Many viruses – including coronaviruses – create defective interfering particles called DIPs. The radically mutated genomes are stripped so much that they have almost no functional proteins. These zombie-like shadows parasite on their parents. But could we turn them into our employees?
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Sometimes, humans tend to view nature and its processes as perfect. Ideal adaptations. Perfect balance. But the truth is far from this ideal. Nature is full of half-baked projects, faults, and errors that tend to quickly stack. And viruses are no exception. They might be tough enemies but they have their own tiny problems.
Since the fifties we know that practically all groups of DNA and RNA viruses have spontaneously appearing – often in large numbers – defective mutants called DIPs. But these are mutations of a virus species that lead to the creation of new deadly strains. DIPs often have brutally gutted genomes missing large or even gigantic segments often whole genes. Because of this, DIPs are usually considered non-infectious even if they may enter a host cell. They need other fully functional viruses to enter. They are almost like the undead.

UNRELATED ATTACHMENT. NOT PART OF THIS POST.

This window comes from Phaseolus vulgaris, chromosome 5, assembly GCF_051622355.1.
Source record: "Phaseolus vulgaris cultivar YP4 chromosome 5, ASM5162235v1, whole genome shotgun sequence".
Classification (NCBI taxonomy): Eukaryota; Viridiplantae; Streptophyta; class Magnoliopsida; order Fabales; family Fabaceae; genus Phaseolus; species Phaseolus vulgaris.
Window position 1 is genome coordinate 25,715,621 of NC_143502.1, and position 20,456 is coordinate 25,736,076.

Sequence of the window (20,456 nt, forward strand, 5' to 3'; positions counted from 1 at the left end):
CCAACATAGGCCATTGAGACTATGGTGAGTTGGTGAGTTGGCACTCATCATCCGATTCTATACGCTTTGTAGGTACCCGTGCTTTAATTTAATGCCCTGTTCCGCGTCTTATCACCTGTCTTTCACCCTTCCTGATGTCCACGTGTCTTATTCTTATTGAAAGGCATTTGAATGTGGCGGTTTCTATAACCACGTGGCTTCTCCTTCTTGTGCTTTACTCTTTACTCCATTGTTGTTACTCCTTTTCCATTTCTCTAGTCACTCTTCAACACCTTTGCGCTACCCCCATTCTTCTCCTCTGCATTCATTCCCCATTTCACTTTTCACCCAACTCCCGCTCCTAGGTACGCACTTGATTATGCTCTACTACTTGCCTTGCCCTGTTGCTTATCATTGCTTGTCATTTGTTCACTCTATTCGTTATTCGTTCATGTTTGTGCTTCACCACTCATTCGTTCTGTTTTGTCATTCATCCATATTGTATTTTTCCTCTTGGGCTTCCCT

The creation of DIPs is a natural process. But it can also be caused artificially in a lab and thus creating synthetic DIPs. But as you might guess, we still don’t exactly understand the workings of DIPs and their effects on fully functional viruses. But time has shown DIPs could stimulate immune systems, boost the antiviral defenses of a host, add to the creation of long-term viral infections, but also disrupt the replication of regular viruses.
The good thing for us is that DIPs cannot replicate on their own. They have to steal part of the replication apparatus from the regular virus. But when that does happen the DIP has a huge advantage over the regular virus as it replicates much faster than the standard virus. This weakens the infection. And it’s something we could use against dangerous viral infections.
Marco Archetti from the Pennsylvania State University and his colleagues create synthetic DIPs from the pandemic coronavirus SARS-CoV-2. These genomes don’t include a single functional protein yet they are capable of replicating. When these synthetic DIPs get into a cell alongside the complete virus they start to parasite on it and replicate at their expense. The result is that the viral load in these cells reduces by half in just 24 hours.
The researchers are convinced that similar synthetic defective genomes could work as an effective antiviral treatment. In this particular case against covid-19. But similar “zombie” viruses should work against other viruses as well.
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